How to Complete a Family Law Appeal
Navigating family law cases in court can be difficult because these cases often involve heavy emotions, even in the best circumstances. Those emotions can be even more heightened if you receive a court decision that is not in your favor. If you believe the decision made by the courts in your case is unfair, the team at Bickford Blado & Botros can help you with an appeal.
What Is an Appeal?
Appeals are an important part of the legal process for many people. Despite what many people believe, an appeal is not an opportunity for an entirely new trial. When you file a request for an appeal, you are asking for the information and process of your case to be reexamined. This means that the courts will look at all the evidence presented, track the movements of your trial, and determine whether the judge’s decision is correct from a legal perspective. If it is determined that your case was decided in error, then it may be thrown out or retried. If you believe that the final decision in your case is unfair or that there was a mistake made, then you have the right to request an appeal.
The Appeal Process
In the California court system, there are eight steps that must be followed if you are filing an appeal.
- File the notice. This first step is simply filing paperwork with the court that made the original decision. When you file the notice of appeal, it notifies the Superior Court that you are appealing its decision.
- Abandonment or Settlement. In the early stages of any appeals case, you have the opportunity to walk away from your appeal or settle it. At this step, you will either decide not to pursue the case any further or you will reach a settlement with the other party.
- Wave Fees. There are several fees that go along with filing appeals and other parts of the appeal process. If you cannot afford these fees, then you can request a waiver so that you are not required to pay them.
- Designate the Record. In this step, you will let the Superior Court know which parts of the record, whether written or oral, will be sent to the Appellate Court for your appeal. This must be done within ten days of your initial filing.
- Information Sheet. In some cases, you will be required to fill out a questionnaire called the Civil Case Information Statement. This will help the court determine whether your case can be appealed.
- Briefs. This is a written argument that you will present to the courts. It will include all the facts of your case, the laws connected with your case, and why you believe it should be appealed.
- Oral Argument. Your oral argument is an opportunity to further explain your brief in person. You may also have to answer questions from the judge. This is not a requirement. If you do not want to participate, you can waive your oral argument.
- Final Decision. Once both parties have presented their written briefs and completed their oral arguments, the court will make a decision. There is a 90-day window when the decision can be made, and you will be notified by the clerk of court.
Q: What Is the Purpose of an Appeal?
A: In the court system, an appeal is filed when one party believes that the final decision in a case was unfair to them. The purpose of an appeal is to have the details and information of your case reexamined in hopes of a more favorable outcome. Appeals in family court may specifically be connected to cases that deal with:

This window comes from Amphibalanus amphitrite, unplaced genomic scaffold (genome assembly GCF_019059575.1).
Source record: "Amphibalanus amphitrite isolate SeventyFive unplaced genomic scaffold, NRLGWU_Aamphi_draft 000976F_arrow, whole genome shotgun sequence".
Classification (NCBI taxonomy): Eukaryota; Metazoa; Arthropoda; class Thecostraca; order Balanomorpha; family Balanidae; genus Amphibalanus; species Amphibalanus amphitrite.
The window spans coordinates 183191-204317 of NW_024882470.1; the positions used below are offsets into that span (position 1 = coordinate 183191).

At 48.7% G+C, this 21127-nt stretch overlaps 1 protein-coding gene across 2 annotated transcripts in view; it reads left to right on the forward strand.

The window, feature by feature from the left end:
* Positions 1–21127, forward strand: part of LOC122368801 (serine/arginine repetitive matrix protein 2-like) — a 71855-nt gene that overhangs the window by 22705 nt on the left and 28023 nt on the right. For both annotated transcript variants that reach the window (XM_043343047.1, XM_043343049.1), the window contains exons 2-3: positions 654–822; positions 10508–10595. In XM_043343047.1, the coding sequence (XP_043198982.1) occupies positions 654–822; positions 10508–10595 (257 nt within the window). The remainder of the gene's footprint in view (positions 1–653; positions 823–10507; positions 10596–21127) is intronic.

- Domestic violence
- Spousal support
- Child custody
- A divorce settlement
If you believe that the outcome of a family law case you have been involved in was unfair, an attorney from Bickford Blado & Botros can help.
Q: Why Would I Need to Request an Appeal?
A: If you were recently involved in a court case and you feel that the outcome was unfair, you may want to appeal the decision. There are many reasons you may feel the need to request an appeal, depending on the circumstances of your case. Some of the most common claims for an appeal include a lack of effective evidence presented in the case, errors of discretion, and a law that was applied incorrectly. Any of these reasons are perfectly valid and may be effective in winning your appeal.
Q: How Long Will an Appeal Take to Be Completed?
A: The appeals process can be lengthy. The case must work its way back through the courts, which is often not a quick process. In many cases, you can expect to wait up to a year before a final decision is made in your case because all the evidence and arguments must be reexamined. If your case is urgent and you need a response quickly, it may be better to file a writ rather than an appeal. These are often for emergencies, and you may get a response in as little as a few hours.
Q: How Can a Family Law Attorney Help With My Appeal?
A: The appeals process is time-consuming and may require several key steps and filings along the way. It can be especially difficult to navigate if you are not familiar with the court system and all the necessary requirements. An experienced family law attorney from Bickford Blado & Botros can help. These attorneys are well versed in the inner workings of the legal system and will provide you with the guidance, insight, and support you need as you pursue your appeal case.
Get Expert Legal Help With Your Appeal
Dealing with the courts can be daunting because the processes can take months, if not years, to be completed. They also require a great deal of your time and attention, but they can be severely delayed if there is even a minor mistake made. It can be particularly discouraging if, after the time and attention you give to your claim, you receive a decision that seems unfair.
In these instances, you have the right to request an appeal and have the information in your case analyzed again. If you believe you have been given an unfair verdict and want to appeal, contact the experts at Bickford Blado & Botros today for help.
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